I wouldn’t exactly call myself “gullible” especially when it comes to the President of Iran. (Clearly you have not read my other comments saying how unhelpful this speech was and how Ahmadinejad did no favours to those on the left and those in Iran. I believe my exact final words were “If I was an Iranian I would be pissed off.” I also questioned Ahmadinejad’s authority to speak about Zionism and about racism in general as “he is not a scholar.”) What I do find is the hyena pack-style to jump on anything on what comes out of this idiot’s mouth, as I know that the senior clerics in Iran are angry at his latest antic and this will no doubt push his own Jewish community to shun him even more, even when he did not say what people make him out to say. I also stated that his wording was sloppy and this only gives more blood for the savages out there to feed on. I don’t excoriate Ahmadinejad for ignoring his own country’s poor human rights record just like I don’t expect Erdogan or Kevin Rudd or Benjamin Netanyahu to admit to their own country’s failure to apply to the universal standard of human rights. What troubles me more is the fact that no one else decided to take on the invitation and confront this and expose Iran’s human rights abuses, while other leaders pinpoint the failings of the rest of the world on racism. This could have been useful but instead it was treated as a joke and now we get miffed at Ahmadinejad.

  19. So, what do you think Ahmadinejad meant?

    I state that what he meant was racist, fascistic ideologically, certainly a slap in the face to Obama (who is assertively putting out olive branches), clearly heightening tensions and reducing the opportunity to resolve them.

  20. Joshua, I am writing the following from memory as I don’t have time to search and verify:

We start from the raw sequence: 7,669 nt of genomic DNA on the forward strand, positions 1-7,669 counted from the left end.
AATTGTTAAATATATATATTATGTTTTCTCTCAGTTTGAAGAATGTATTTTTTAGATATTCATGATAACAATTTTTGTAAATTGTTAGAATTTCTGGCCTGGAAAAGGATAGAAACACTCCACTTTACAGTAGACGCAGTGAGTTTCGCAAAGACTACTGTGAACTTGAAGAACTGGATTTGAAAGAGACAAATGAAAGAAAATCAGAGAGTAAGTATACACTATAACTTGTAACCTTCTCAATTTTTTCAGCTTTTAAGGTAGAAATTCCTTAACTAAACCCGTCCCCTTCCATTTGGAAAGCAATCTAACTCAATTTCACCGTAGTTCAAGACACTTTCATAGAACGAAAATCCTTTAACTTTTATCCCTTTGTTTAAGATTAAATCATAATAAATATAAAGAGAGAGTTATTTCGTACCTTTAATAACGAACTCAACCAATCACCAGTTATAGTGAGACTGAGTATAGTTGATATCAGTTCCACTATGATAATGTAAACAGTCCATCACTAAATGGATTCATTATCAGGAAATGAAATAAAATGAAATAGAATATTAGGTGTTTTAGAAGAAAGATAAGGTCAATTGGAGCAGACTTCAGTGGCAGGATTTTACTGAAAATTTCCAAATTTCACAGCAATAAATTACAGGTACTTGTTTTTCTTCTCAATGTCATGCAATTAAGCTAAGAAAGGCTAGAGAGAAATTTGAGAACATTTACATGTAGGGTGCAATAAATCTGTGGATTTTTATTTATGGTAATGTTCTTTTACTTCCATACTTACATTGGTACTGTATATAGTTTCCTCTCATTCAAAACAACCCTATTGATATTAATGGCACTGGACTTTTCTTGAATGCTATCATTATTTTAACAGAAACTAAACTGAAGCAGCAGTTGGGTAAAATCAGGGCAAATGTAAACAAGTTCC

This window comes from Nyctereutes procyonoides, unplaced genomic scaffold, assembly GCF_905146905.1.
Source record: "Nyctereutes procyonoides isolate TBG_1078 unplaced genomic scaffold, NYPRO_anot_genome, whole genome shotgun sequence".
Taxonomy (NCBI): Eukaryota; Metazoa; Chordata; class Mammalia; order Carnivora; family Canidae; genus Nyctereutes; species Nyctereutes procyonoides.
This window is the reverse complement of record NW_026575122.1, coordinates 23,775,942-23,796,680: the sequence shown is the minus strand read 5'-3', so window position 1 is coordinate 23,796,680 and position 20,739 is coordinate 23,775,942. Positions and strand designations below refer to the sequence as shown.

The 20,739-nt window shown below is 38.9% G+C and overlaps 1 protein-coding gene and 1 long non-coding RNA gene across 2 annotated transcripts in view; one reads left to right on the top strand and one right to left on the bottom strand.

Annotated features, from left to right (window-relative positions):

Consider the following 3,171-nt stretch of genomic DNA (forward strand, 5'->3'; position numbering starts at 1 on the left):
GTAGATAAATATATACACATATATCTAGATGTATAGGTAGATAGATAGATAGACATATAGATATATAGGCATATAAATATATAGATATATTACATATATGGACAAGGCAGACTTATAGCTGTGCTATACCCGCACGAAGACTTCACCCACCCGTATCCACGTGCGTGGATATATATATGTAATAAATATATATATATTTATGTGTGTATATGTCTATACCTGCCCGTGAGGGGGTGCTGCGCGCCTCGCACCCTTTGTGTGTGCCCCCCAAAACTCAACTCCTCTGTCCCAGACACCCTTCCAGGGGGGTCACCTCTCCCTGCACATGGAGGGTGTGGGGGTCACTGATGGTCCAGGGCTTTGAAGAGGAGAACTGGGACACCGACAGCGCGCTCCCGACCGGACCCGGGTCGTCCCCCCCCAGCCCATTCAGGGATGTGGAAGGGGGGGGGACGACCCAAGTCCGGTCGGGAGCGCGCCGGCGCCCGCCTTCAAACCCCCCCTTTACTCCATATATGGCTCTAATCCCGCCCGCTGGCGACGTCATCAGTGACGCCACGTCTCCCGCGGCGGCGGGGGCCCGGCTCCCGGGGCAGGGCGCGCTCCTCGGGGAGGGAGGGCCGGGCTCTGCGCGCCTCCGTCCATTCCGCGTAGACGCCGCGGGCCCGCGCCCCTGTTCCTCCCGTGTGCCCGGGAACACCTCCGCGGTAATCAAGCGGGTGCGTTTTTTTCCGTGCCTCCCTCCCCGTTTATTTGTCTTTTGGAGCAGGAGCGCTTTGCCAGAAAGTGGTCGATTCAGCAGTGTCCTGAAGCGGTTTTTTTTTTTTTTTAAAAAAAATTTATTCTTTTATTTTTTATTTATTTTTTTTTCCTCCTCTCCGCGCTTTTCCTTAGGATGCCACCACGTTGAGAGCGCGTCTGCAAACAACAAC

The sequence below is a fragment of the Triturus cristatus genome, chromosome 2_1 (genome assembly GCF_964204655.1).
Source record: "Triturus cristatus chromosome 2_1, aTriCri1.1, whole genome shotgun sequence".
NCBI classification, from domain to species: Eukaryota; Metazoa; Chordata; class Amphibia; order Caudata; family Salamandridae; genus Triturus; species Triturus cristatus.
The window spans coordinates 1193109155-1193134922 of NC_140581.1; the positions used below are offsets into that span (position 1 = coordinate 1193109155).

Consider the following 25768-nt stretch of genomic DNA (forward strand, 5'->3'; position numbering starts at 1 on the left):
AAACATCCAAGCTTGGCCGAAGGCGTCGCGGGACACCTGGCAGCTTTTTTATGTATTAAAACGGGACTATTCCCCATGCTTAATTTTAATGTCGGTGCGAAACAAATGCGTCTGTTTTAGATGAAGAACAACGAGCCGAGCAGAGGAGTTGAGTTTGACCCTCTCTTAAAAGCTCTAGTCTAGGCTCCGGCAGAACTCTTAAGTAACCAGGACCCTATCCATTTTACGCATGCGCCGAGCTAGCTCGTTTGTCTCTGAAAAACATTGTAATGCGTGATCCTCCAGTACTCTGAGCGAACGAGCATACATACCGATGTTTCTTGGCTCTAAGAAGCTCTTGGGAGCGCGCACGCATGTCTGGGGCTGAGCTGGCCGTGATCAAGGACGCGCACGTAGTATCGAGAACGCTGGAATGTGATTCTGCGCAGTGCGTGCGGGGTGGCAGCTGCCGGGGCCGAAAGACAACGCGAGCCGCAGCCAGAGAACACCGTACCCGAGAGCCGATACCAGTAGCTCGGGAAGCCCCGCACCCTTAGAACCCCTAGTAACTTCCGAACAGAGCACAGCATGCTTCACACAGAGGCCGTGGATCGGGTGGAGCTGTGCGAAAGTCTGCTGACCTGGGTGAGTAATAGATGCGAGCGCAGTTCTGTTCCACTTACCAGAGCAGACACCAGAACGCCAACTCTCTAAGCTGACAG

As I understand it, part of the AIPAC case revolves around an untested intepretation of the spionage Act –i.e., whether it is a crime to just receive classified information. Another part involves the fact that they passed on the information. I bow to no one in my contempt for Rosen, but based on my day job and common sense and what I’ve read, I know that so -called classified info is the coin of the realm for lobbyists as well as reporters. It is shared ALL the time. Often, the government leaks it. That is why the defendants in this case wanted to call Condi Rice and other officials to the stand. That is why many free speech advocates and others think this is a dog of a case. If the DOJ wants to indict someone as a test case or a warning to others, I guess I would have less of a problem with it. But that is not what happened here. What happened here is the FBI wanted to screw AIPAC. That is not a good use of the legal system. In fact, it is stupid.

  21. What’s going on between AIPAC and the FBI?

    I’m sure it’s fascinating, whatever it is!

    I had no idea there was bad blood. What’s up?

  22. Suzanne, it’s too complicated to sum up as “bad blood.” Afraid the only way to understand is to go bsck to some of the early reportage about the case in early 2005…